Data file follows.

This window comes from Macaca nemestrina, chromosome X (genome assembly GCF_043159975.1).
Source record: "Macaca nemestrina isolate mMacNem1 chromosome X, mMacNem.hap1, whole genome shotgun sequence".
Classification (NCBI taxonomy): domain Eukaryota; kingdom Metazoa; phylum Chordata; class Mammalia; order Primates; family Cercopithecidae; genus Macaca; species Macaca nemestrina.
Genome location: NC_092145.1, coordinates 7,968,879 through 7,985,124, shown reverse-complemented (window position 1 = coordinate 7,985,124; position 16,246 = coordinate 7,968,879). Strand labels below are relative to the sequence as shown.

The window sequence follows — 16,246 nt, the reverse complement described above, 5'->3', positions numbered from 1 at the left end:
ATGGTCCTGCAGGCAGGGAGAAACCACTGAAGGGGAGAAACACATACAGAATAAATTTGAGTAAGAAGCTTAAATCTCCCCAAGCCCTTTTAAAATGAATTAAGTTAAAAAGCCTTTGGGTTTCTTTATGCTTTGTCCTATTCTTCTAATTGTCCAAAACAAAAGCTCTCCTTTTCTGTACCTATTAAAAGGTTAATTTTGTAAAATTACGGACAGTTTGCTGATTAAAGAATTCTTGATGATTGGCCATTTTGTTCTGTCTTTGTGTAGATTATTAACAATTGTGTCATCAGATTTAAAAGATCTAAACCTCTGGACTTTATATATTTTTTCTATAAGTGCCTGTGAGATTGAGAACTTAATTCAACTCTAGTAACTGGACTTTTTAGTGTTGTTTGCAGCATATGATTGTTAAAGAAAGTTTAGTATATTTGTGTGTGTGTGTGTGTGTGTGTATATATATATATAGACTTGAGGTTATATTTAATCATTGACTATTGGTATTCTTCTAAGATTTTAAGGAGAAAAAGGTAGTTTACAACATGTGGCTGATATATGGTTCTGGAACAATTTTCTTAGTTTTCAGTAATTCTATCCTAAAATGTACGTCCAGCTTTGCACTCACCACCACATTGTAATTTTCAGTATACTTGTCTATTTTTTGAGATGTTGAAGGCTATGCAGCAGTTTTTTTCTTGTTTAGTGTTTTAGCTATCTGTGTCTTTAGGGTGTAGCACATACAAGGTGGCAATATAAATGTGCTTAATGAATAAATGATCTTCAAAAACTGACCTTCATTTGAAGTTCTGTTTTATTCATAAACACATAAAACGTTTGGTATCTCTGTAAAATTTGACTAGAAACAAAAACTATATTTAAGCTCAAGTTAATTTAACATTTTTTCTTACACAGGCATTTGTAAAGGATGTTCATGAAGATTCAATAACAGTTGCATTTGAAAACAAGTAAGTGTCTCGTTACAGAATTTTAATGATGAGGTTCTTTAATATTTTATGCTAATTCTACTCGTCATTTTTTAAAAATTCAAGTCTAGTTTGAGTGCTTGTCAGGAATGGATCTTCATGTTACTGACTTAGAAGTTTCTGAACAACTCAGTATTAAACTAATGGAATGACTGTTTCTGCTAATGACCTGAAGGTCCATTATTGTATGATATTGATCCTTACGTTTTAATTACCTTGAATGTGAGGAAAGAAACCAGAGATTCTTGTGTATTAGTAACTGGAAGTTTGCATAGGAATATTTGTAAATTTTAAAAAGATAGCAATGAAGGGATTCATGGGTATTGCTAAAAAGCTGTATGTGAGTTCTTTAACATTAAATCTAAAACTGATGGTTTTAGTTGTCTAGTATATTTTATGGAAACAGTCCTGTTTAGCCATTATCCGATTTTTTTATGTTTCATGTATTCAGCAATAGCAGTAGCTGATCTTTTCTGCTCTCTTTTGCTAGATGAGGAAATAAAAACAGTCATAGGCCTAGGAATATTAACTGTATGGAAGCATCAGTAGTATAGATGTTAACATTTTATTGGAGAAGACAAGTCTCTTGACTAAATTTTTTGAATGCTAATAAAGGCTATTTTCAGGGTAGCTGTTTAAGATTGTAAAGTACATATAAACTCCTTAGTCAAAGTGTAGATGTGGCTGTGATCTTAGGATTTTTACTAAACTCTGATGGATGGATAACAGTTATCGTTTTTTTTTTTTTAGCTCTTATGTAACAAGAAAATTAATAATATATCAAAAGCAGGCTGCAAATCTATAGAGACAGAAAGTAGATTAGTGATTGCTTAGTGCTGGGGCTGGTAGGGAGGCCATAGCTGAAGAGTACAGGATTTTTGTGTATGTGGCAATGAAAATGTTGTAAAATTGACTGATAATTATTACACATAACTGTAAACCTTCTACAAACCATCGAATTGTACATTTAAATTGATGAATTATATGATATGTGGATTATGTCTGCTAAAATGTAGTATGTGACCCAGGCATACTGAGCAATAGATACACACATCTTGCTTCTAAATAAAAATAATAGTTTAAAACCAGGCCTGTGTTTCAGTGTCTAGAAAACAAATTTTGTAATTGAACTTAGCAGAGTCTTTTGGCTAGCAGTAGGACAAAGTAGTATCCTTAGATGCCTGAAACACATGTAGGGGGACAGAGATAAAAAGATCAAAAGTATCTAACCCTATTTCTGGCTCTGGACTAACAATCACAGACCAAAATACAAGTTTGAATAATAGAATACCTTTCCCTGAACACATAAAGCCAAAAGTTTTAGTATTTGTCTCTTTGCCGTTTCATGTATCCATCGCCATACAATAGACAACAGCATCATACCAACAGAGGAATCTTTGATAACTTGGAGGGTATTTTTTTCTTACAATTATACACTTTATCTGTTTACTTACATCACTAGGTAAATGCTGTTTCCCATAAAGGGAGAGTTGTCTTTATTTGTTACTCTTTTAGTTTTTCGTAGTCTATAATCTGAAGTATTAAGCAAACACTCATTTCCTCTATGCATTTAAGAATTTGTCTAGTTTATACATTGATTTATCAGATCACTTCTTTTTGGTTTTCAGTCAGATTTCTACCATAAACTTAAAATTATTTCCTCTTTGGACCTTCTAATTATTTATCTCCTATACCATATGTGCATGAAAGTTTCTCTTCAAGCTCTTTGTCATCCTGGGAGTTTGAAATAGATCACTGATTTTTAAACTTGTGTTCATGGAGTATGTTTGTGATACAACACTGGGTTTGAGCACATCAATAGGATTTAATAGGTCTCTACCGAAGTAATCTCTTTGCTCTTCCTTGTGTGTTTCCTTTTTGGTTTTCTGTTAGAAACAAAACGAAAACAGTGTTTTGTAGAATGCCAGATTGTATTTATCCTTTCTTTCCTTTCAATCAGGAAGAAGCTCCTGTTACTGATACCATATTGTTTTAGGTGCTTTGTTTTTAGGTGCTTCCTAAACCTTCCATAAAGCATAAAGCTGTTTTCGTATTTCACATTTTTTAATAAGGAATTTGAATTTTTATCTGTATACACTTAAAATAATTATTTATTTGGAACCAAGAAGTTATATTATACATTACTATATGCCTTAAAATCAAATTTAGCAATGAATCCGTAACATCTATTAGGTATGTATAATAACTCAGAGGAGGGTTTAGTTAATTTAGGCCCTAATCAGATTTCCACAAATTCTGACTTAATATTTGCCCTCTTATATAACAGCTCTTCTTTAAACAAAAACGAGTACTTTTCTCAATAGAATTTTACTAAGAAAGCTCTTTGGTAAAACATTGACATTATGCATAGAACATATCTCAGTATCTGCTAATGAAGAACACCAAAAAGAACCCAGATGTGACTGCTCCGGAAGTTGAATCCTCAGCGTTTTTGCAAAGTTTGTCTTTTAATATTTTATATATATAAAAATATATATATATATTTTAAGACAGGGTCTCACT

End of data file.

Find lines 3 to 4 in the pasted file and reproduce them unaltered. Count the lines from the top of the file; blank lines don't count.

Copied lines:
Classification (NCBI taxonomy): domain Eukaryota; kingdom Metazoa; phylum Chordata; class Mammalia; order Primates; family Cercopithecidae; genus Macaca; species Macaca nemestrina.
Genome location: NC_092145.1, coordinates 7,968,879 through 7,985,124, shown reverse-complemented (window position 1 = coordinate 7,985,124; position 16,246 = coordinate 7,968,879). Strand labels below are relative to the sequence as shown.